The concept of an empty year is to take the bonus at the signing of a player and spread it over two to four years, which is the limit, even if the player can only be part of the team for one year. For example, let`s say a player will earn $7 million to play football in 2013 and he still has 3 years left on his contract. To make the numbers easier, let`s just assume that its cap fee is also $7 million. To lower the cap fee to a more reasonable level, they will convert $6 million of his salary into a bonus and spread it prorated over the term of the contract. Its new cap is only $3 million, which comes from $1 million in base salary and $2 million in prorated money. Its cap fee will increase by $1 million each year over the next two years. What`s amazing is that it wasn`t one of those fake Adam Schefter Twitter accounts. It was actually the real Adam Schefter, but he reported contracts that were fundamentally wrong – at least on paper. The main reason why teams make questionable years is to distribute the salary cap without having to negotiate what the base salary would be if the player continued his career.
If the Steelers didn`t want to commit to paying Roethlisberger anything for 2022, but wanted to withdraw his current salary as a signing bonus, questionable years are a good option. You already know the “career years” and the “racing years,” but the NFL recently reintroduced the “questionable years” into sports jargon. Here`s how the cap fee for this contract works with a vacuum and without a vacuum. In a tweet about the Buccaneers` new contract with Tom Brady, Schefter wrote a convoluted sentence that stood out: “A four-year contract extension that translates into a one-year extension that locks him in until the 2022 season in Tampa.” With my head turned enough, I went to the dictionary and thought I must have forgotten the meaning of the word “empty.” But in fact, the first definition listed is “invalid or legally binding.” Isn`t the meaning of a contract valid, you know, valid and legally binding? Is the “questionable contract” an oxymoron like the “freezing brandy” or the “giant shrimp”? And how do the Saints save money accordingly? In return, the team wants you to sign a five-year contract. Except it`s not really a five-year contract. He becomes disabled after the first season, so it is actually a one-year contract disguised as a five-year contract. However, by signing a “five-year contract”, the team can spread the ceiling of this signing bonus over the duration of the contract. So instead of a $10 million cap in 2021, the team only has a $2 million cap. Wait, huh? The Chiefs haven`t used specifically questionable years like Tampa or New Orleans, but they essentially did the same thing this week by restructuring Patrick Mahomes` contract a bit. The Chiefs not only restructured Mahomes` contract, but also with tight end Travis Kelce and defensive lineman Chris Jones. Then they used the money they recovered — as well as the money they had earned by cutting the team`s two starting tackles — to give guard Joe Thuney a contract that is essentially guaranteed for three years and $48 million. All that black magic of accounting can be boring — OK, it`s certainly boring — but it`s also how the Chiefs could fix the offensive line patrick Mahomes dropped in the Super Bowl last month.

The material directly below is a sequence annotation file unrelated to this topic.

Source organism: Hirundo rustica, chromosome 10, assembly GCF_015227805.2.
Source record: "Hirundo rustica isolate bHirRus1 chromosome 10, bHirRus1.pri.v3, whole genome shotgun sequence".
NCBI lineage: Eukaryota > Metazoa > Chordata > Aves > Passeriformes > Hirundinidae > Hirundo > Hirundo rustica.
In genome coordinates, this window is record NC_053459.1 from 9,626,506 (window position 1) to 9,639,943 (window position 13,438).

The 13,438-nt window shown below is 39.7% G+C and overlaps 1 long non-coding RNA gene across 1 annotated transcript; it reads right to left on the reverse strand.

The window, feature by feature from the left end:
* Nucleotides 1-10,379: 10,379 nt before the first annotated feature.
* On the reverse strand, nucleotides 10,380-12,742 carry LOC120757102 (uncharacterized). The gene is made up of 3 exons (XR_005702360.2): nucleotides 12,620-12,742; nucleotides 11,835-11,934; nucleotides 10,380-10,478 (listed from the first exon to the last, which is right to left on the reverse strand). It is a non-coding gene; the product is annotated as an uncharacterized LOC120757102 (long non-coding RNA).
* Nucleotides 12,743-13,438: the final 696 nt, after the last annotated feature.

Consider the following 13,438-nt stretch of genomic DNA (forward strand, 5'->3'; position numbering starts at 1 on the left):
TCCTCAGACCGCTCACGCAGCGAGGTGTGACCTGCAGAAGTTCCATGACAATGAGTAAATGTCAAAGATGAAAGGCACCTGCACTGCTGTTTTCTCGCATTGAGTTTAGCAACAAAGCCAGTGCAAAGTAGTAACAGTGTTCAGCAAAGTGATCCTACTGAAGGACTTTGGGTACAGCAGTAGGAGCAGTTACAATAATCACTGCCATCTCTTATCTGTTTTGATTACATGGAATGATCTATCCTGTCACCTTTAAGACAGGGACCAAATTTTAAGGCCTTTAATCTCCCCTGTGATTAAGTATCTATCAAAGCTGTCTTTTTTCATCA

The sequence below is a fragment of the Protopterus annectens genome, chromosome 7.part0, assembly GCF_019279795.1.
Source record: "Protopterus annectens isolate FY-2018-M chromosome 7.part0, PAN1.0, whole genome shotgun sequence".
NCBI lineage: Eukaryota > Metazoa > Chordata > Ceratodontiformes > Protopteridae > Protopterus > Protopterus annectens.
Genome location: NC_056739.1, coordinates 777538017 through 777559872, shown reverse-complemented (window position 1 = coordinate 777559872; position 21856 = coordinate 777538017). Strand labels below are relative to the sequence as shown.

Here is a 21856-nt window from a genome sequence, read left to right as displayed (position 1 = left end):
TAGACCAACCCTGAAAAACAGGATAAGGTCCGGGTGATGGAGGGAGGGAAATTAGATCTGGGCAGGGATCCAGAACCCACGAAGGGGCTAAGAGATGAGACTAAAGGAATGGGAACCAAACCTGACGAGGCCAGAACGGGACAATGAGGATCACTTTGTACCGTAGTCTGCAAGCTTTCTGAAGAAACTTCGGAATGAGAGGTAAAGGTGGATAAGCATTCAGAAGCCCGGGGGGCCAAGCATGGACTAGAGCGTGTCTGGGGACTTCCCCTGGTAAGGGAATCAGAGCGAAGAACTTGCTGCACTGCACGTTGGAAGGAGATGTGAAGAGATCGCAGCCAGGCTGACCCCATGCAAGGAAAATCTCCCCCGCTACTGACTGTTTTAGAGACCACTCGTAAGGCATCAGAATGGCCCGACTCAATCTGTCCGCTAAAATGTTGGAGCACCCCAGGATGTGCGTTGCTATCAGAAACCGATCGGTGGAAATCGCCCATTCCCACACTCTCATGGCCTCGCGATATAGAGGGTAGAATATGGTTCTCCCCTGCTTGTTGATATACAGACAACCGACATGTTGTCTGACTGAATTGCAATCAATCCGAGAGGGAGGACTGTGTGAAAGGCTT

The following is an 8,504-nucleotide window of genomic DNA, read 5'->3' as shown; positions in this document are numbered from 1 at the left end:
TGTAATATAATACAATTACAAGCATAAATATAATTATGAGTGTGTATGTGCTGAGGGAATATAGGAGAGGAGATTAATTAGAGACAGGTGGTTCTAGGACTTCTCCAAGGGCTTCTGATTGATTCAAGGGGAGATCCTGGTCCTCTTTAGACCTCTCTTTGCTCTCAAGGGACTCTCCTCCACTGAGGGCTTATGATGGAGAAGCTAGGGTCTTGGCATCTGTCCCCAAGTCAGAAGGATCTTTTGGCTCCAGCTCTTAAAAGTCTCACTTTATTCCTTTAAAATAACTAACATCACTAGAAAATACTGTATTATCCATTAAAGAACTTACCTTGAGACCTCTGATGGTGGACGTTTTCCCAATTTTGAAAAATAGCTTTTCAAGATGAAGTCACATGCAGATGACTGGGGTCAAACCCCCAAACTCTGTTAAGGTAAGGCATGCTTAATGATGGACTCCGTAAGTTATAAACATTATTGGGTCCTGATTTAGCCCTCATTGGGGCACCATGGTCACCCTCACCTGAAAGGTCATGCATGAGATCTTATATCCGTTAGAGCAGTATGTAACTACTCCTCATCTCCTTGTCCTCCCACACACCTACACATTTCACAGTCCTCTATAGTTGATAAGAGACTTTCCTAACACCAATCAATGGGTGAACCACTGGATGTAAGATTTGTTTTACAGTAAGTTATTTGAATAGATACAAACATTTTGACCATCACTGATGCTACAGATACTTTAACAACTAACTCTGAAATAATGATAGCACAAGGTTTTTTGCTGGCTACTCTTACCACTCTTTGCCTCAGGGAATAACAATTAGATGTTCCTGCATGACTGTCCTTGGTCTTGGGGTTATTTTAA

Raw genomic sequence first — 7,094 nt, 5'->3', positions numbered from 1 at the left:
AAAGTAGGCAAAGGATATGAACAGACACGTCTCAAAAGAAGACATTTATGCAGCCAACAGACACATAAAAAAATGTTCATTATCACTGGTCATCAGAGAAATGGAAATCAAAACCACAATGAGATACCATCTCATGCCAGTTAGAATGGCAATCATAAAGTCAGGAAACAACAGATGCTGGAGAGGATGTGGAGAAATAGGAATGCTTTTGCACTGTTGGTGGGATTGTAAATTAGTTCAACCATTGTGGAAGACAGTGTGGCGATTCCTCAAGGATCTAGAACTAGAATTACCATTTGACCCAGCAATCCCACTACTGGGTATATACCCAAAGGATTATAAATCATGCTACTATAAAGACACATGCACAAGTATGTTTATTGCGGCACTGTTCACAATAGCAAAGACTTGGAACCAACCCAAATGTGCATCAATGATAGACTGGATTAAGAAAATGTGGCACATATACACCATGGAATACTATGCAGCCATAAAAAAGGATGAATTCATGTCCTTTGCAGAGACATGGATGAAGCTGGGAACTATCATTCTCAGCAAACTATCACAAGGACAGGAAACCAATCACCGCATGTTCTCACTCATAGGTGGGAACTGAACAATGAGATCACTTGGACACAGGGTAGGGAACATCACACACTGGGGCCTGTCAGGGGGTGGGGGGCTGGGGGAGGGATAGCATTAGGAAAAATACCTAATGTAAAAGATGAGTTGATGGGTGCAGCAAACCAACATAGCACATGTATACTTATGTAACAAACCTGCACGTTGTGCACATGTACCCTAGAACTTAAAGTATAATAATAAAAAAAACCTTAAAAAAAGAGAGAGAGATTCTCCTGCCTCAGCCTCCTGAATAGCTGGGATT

It is no coincidence that the two teams that just made it to the championship game are the ones at the forefront of this tactic. The Browns, or really any team, have to resist the temptation to put the credit card every year, or they`ll catch up. With the massive increase in the league`s revenues, the salary cap will skyrocket. It`s just a matter of when. This might not happen in 2022, but it could happen in 2023 and 2024. You can see that the ceiling reached for this contract was lowered from $8 million in Year 1 under the standard contract to $4 million in the questionable contract structure, partly due to the lower base salary and partly due to the distribution of signing bonuses over 4 years instead of 3rd. .